A constructive view is maintained on energy despite concerns on demand destruction and related recession fears.

The first point to note is that, aside from China, there is very little evidence of demand destruction.

The International Energy Agency (IEA), which has a long history of underestimating demand, particularly in the developing world, again made various upward demand revisions in its monthly Oil Market Report (OMR) released last month.

The IEA raised its estimate for 2022 global oil demand growth by 380,000 barrels/day to 2.1m b/d.

World oil demand is now forecast to rise to 99.7m b/d this year and by another 2.1m b/d to 101.8m b/d in 2023, surpassing the pre-pandemic peak of 100.6m b/d reached in 2019.

Global oil demand with IEA forecasts

Note: IEA forecasts for 2022 and 2023. Source: Bloomberg, International Energy Agency (IEA)

In terms of concrete data, world oil demand for 2Q22 rose by 2% YoY to 98.5m b/d, though down from 100.8m b/d in 4Q21.

The other point is that, whereas inventories are normally built up in the first half of the year and drawn down in the second half, as can be seen in the chart below, global oil inventories have declined so far this year back to near the 2007 level which preceded the spike in the oil price to an all-time high of US$147/bbl in 2008.

OECD crude oil inventories declined to 966m barrels in January, compared with the 2007 low of 898m barrels, and were still only 1.01bn barrels in June.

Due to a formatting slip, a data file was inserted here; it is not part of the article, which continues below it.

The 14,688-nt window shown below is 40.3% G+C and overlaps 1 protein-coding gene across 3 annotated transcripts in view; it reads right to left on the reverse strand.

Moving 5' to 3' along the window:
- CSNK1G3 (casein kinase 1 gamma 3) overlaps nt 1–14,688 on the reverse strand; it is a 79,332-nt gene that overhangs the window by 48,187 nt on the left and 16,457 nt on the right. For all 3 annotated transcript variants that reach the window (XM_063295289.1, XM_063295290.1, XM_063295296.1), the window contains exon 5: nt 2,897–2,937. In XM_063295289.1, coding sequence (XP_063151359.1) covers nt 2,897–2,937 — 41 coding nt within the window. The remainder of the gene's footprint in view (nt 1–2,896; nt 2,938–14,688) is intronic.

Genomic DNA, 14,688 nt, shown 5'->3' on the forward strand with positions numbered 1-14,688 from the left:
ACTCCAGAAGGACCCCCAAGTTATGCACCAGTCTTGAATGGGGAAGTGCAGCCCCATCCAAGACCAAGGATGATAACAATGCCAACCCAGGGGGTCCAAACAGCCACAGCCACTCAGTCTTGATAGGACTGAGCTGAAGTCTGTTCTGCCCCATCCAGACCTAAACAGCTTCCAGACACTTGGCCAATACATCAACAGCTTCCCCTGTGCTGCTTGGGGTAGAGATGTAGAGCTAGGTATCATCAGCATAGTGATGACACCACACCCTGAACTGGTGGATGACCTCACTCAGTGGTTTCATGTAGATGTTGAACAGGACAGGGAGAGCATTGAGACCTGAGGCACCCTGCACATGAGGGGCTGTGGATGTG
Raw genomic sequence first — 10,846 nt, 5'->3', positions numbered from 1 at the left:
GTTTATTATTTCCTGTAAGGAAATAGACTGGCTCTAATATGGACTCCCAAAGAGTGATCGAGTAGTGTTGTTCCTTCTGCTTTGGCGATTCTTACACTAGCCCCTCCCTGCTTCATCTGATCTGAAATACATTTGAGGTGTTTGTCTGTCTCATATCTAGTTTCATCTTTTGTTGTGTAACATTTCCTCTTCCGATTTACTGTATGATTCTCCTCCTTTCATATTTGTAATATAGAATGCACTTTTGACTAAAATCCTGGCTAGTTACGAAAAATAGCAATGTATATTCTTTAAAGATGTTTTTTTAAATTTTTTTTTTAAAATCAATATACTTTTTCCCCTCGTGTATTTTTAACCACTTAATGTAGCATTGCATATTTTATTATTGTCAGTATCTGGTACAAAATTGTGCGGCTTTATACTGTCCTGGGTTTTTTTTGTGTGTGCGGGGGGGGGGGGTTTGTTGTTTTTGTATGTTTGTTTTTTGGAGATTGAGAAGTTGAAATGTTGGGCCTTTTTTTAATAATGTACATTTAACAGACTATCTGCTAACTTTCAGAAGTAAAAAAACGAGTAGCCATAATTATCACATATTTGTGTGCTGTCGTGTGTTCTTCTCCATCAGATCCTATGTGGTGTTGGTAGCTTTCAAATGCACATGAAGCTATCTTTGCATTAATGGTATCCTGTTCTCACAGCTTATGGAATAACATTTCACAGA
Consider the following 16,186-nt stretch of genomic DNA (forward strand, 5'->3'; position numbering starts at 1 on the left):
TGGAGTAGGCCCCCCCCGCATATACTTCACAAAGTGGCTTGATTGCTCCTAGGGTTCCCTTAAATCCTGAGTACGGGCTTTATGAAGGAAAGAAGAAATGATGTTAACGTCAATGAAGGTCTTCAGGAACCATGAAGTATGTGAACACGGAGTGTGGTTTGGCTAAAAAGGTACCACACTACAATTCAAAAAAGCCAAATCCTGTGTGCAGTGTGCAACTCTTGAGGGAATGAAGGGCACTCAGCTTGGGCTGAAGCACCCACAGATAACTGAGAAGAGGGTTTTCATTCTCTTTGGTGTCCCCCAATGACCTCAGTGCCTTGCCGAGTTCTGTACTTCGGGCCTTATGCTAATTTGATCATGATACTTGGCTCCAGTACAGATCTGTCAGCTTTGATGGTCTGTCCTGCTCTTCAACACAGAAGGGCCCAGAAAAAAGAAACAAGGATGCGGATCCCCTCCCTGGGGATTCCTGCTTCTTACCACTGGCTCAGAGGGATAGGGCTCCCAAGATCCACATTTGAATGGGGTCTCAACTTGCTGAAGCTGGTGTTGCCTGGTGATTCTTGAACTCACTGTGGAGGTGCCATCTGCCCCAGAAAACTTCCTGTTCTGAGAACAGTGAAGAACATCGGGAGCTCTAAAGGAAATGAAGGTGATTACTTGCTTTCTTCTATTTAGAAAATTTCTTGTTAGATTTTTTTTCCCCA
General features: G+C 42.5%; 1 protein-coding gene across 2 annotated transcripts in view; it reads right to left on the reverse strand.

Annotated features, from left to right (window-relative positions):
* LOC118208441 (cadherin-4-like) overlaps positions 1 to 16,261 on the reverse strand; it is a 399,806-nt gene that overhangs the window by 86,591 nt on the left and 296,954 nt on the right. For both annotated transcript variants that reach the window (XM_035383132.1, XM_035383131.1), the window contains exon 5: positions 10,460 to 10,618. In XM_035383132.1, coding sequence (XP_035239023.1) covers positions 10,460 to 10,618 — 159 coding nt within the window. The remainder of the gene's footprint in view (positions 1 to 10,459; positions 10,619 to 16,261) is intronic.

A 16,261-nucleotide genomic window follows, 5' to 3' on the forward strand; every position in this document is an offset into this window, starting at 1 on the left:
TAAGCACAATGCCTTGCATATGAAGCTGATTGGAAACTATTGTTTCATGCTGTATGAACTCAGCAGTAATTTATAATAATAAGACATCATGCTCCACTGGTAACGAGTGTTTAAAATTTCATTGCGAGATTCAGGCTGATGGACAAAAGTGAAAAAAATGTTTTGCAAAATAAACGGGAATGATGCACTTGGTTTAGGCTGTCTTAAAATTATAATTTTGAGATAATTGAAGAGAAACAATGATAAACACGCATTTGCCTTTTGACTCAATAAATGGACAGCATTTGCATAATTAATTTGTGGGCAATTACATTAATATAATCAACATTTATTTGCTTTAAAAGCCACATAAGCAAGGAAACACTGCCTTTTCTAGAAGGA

OECD crude oil commercial inventories

Source: Bloomberg, IEA

US Petroleum Reserve Releases End in October, What Then?

This is despite the fact that inventories have been boosted this year by the release of oil from the Strategic Petroleum Reserve (SPR) in America and from similar government oil reserves in other IEA member countries.

President Joe Biden announced at the end of March the release of 1m barrels of oil per day for six months through October, or over 180m barrels, from the US SPR.

While IEA member countries also announced in early April the collective release of 120m barrels over a period of six months from their emergency oil stock reserves, including 60m barrels from the US as part of Biden’s oil release plan.

This followed a similar agreement on 1 March by the IEA member countries to release 60m barrels of oil, including 30m barrels from the US.